(6) Pull steadily and evenly toward yourself, keeping the head and neck in line with the torso. (7) Once the casualty is rolled onto his back, place his arms at his sides. 6. CHECK THE CASUALTY FOR BREATHING NOTE: Show Slide # 12 Next, check the casualty for breathing. We will cover this in more detail in Lesson 3. If you suspect that the casualty has head or neck injuries, use the jaw thrust method to open his airway. Otherwise, use the head-tilt/chin-lift method. Then use the look, listen, and feel method to detect breathing. I will now demonstrate the head-tilt/chin-lift method now. Notice that I maintain the casualty's airway while I check his breathing using the look, listen, and feel method. DEMONSTRATION: Checking a Casualty for Breathing NOTE: Show Slide # 13 Use an appropriate manikin or assistant instructor as the simulated casualty. Position the casualty in the correct position (lying on back). Demonstrate the head-tilt/chin-lift procedure for opening the airway. Demonstrate the procedures for checking respiration. ALTERNATIVE: Have an assistant instructor perform the procedures on a manikin or another assistant instructor while you explain what is being performed. Explain what is being done as the procedure is performed. Make sure all of the students can see. Ask the students if they have any questions about what they have just seen before continuing the lesson. NOTES TO INSTRUCTOR: The steps for performing the head-tilt/chin-lift are given below. The steps for opening an airway are also given in Lesson 3. (1) Kneel at the level of the casualtys shoulders. (2) Place one of your hands on the casualtys forehead and apply firm, backward pressure with the palm of your hand to tilt the head back. (3) Place the fingertips of your other hand under the tip of the bony part of the casualtys lower jaw and bring the chin forward. (4) Lift the chin forward until the upper and lower teeth are almost brought together. The mouth should not be closed as this could interfere with breathing if the nasal passages are blocked or damaged. If needed, the thumb may be used to depress the casualty's lower lip slightly to keep his mouth open.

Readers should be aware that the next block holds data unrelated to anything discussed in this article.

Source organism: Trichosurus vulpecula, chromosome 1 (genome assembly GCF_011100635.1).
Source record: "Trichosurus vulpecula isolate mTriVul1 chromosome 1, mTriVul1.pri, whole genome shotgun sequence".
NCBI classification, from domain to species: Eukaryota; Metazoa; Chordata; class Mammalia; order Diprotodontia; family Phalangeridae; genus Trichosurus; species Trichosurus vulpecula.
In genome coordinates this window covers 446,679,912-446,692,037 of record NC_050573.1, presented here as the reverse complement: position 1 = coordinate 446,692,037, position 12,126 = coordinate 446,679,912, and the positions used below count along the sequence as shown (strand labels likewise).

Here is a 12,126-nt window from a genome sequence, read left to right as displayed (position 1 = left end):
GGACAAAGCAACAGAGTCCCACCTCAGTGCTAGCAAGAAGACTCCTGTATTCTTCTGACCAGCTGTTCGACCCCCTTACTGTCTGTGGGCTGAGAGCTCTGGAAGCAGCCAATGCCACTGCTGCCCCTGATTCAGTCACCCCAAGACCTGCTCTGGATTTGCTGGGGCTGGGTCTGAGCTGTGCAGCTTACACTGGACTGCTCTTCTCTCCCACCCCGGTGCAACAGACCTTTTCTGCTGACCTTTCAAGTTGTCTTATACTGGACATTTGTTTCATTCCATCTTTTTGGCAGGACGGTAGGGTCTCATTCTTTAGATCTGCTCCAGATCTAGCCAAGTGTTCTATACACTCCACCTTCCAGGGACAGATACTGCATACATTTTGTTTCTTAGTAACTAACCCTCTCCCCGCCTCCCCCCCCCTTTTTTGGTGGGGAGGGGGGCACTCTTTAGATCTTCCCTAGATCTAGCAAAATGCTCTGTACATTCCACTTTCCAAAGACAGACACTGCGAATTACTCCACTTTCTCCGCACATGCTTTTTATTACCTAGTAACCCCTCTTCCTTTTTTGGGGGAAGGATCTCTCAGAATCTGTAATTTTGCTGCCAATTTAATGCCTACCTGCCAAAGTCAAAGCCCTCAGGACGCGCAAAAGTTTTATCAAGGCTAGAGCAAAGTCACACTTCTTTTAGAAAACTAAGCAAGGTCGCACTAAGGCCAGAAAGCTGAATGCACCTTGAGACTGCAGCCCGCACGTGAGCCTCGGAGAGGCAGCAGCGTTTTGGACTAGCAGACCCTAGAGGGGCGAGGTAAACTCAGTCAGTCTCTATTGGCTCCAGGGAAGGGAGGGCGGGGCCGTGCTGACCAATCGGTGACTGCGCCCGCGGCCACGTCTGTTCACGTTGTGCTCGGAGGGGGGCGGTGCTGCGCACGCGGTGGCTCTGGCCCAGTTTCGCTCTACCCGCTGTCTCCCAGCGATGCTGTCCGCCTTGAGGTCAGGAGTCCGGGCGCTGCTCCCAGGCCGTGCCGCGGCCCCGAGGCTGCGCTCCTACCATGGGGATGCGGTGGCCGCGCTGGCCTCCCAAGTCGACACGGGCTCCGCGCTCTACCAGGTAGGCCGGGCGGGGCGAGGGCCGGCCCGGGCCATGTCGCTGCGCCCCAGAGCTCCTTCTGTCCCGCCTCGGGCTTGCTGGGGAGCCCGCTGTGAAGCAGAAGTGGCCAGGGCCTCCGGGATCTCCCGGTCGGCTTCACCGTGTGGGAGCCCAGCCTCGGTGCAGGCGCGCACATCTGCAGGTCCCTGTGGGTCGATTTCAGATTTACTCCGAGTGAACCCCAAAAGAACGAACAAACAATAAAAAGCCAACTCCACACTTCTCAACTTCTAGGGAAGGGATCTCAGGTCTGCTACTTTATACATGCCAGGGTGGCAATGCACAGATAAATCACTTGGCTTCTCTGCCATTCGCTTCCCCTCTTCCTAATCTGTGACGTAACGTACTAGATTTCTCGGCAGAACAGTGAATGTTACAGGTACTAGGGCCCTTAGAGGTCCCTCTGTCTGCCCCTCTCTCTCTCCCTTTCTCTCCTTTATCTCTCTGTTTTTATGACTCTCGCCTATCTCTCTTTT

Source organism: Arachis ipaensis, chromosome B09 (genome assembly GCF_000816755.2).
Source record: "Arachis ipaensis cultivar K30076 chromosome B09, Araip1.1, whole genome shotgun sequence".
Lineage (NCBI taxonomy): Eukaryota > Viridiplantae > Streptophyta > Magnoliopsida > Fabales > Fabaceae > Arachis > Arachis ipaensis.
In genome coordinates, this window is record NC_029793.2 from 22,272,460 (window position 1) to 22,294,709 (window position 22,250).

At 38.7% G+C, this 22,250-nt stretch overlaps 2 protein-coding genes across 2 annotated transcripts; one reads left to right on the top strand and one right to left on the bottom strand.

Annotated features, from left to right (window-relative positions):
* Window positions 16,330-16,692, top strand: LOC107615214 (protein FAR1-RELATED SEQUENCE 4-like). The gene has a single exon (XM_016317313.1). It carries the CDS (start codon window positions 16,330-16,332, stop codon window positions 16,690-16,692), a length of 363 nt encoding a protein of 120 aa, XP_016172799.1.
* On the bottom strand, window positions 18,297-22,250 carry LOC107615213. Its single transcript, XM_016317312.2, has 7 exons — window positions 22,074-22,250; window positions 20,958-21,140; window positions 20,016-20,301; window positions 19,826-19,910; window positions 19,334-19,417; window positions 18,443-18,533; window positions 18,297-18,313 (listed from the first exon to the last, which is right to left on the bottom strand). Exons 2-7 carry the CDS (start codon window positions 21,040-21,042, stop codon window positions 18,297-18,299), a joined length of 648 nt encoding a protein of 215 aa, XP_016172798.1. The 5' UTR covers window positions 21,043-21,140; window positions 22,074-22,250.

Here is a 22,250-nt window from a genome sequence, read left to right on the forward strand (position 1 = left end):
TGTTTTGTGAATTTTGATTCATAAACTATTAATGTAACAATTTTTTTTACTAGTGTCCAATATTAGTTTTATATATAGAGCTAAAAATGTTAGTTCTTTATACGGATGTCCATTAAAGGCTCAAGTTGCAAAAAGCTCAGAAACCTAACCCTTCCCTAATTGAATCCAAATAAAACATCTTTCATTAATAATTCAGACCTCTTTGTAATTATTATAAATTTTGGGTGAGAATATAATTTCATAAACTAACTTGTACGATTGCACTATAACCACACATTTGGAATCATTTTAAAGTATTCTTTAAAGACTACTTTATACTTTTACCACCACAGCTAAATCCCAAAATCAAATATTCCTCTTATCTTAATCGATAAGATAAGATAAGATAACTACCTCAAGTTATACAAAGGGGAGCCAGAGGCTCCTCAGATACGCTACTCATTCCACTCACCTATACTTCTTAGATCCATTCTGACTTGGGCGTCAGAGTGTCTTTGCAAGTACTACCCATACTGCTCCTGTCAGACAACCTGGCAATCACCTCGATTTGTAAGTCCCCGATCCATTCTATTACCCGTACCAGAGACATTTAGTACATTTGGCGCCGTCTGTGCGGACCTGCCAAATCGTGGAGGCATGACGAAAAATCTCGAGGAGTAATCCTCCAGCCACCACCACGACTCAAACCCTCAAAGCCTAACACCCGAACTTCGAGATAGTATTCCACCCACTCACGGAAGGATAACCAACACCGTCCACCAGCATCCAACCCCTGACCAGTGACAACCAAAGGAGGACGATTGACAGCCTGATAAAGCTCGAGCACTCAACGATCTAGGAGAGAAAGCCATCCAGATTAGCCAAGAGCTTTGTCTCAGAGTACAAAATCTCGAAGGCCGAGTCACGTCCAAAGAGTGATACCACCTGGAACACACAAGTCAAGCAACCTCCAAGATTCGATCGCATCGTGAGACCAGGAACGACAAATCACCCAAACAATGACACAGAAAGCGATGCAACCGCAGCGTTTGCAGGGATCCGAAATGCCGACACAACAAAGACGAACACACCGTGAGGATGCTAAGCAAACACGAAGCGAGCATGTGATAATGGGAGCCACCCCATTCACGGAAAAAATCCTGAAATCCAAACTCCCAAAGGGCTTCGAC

NOTE: Show Slide # 14 Check the casualty's mouth. Remove foreign material with your fingers. NOTES TO INSTRUCTOR: The steps for checking the casualty for breathing are given below. Be sure to maintain the head-tilt/chinlift while checking for breathing. (1) Place your ear about one inch above the casualtys mouth and look toward the chest. (2) Look to see if the casualty's chest rises and falls. (3) Listen for air escaping during exhalation. (4) Feel for the flow of air on the side of your face. The casualty is breathing. NOTE: CHECK ON LEARNING QUESTION: Is there something else I can do while I'm in this position? ANSWER: Determine the casualty's respiration rate. QUESTION: And how can I do that? ANSWER: Count his respirations for 15 seconds. Remember that a complete respiration includes both an inhalation and an exhalation. QUESTION: If the casualty goes INHALE-EXHALE-INHALE-EXHALE-INHALE during the 15 seconds, how many respirations occurred? ANSWER: Two. QUESTION: Why are we counting the casualty's respirations? ANSWER: If there are less than two respirations during the 15 seconds, a nasopharyngeal airway may be required. QUESTION: After checking for responsiveness, opening his airway, and checking for breathing, what is the next thing I should do? ANSWER: Expose the casualty's chest and check for open chest wounds. NOTE: Show Slide # 15 If the casualty has a penetrating chest wound and is breathing or making an effort to breathe, stop the evaluation and apply an occlusive dressing to the open chest wound. This procedure will be demonstrated in a later lesson (Lesson 3). If the casualty has a penetrating chest wound, is not breathing and is not making any effort to breathe, do not attempt to treat the injury. In a combat situation, if you find a casualty with no signs of life (no respiration and no pulse), do not continue first aid on the casualty. DEMONSTRATION: Checking the Casualty for Life Signs